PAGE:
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July 20, 2011

In yoga, there is theory and there is practice.  Theory opens your mind to a teaching, raising new levels of awareness, whereas practice allows you to integrate that teaching through an experience – creating a physical pneumonic device so to speak. In my Ashtanga classes, I have the gift of teaching faith to my students every day (at least once a day), in Janu sirsasana C.  Often known as the toe-breaking pose, this posture instructs the toes of one foot to be flexed on the floor, while the leg of said foot is bent to the side at the knee.   The toes are facing the knee while the heel is pressing into the navel.

It is not uncommon that when we arrive at this pose in class I am met with sighs and “are you crazy” expressions.  The truth is, this pose is hard.   When beginning to do the pose correctly it hurts your toes.. a lot!  It should hurt your toes, so it doesn’t hurt your knees.   It takes many months and years of practice to access this pose even remotely without compromising the alignment of the hip, knee and ankle.  And flexibility is not favored over those lacking in it, because sometimes  unlearning the habits of your flexibility is more of a challenge than waiting for the body to open up.  The redeeming factor to remember is that with consistent courage to practice the pose it will hurt until doesn’t anymore, and that I can guarantee.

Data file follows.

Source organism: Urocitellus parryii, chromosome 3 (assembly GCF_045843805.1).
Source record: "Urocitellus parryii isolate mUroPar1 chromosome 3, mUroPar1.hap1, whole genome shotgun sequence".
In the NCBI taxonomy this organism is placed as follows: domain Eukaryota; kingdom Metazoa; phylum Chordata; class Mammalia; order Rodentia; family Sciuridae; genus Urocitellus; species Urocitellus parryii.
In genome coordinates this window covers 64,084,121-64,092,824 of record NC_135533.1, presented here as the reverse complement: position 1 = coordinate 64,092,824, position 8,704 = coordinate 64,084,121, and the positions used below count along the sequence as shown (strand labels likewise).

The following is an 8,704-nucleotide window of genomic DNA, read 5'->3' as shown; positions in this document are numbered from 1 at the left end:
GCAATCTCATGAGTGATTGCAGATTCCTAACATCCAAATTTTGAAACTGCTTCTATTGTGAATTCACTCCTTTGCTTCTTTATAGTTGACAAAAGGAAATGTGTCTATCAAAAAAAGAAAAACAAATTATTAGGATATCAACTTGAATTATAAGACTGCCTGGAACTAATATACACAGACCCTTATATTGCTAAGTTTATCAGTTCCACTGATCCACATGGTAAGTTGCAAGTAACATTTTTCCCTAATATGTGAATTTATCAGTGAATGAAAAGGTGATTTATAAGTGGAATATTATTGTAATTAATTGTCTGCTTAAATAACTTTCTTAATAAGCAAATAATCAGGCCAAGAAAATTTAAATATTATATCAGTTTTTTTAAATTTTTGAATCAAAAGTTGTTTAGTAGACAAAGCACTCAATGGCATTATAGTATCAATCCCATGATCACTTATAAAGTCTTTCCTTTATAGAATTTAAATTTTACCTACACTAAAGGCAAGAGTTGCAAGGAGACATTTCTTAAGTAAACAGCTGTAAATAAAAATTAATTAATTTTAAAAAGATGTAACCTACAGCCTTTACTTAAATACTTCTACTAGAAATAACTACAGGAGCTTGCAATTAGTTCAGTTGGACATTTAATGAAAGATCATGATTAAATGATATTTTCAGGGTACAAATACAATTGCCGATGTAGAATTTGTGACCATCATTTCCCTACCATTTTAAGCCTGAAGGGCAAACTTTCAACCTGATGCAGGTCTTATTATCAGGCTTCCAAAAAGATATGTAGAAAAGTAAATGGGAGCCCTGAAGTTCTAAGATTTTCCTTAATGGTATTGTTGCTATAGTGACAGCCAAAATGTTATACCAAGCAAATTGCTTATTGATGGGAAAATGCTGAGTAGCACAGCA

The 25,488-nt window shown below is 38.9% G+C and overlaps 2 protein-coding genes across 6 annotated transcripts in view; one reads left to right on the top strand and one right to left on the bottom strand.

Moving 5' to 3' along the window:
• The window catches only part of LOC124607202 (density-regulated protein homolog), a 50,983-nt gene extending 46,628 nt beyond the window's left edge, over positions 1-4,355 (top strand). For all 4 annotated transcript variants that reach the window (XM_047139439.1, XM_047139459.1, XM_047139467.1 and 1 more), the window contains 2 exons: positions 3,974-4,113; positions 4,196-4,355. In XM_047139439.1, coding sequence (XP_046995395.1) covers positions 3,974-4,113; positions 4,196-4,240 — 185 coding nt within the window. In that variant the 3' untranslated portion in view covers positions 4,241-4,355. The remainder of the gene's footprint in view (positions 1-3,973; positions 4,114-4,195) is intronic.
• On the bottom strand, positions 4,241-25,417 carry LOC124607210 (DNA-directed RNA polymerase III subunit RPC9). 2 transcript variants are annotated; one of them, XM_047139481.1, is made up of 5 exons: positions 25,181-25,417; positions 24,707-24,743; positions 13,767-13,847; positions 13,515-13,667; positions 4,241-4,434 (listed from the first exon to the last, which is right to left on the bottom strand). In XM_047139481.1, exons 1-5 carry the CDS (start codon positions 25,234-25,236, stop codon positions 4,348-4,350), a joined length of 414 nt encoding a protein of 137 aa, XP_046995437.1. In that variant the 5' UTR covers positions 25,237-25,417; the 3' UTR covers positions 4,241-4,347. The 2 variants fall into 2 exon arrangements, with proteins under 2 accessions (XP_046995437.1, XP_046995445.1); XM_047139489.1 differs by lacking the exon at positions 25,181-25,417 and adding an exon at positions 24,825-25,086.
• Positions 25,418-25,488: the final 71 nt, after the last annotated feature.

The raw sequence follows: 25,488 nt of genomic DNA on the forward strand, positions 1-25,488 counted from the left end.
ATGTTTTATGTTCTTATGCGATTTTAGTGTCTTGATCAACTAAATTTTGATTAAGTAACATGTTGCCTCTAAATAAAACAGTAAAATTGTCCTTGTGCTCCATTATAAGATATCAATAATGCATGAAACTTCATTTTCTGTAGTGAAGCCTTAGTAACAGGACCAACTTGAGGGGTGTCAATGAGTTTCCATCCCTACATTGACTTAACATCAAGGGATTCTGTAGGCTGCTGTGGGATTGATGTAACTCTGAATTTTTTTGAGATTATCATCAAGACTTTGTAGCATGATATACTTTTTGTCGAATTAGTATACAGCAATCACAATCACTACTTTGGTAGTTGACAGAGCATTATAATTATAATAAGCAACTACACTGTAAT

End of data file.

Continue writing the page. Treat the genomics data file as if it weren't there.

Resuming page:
But this is exactly what I love about this pose.  There is an opportunity for everybody (literally) to learn the lesson of faith.

Practice and all is coming – Sri K. Patthabi Jois


3 Comments leave one →
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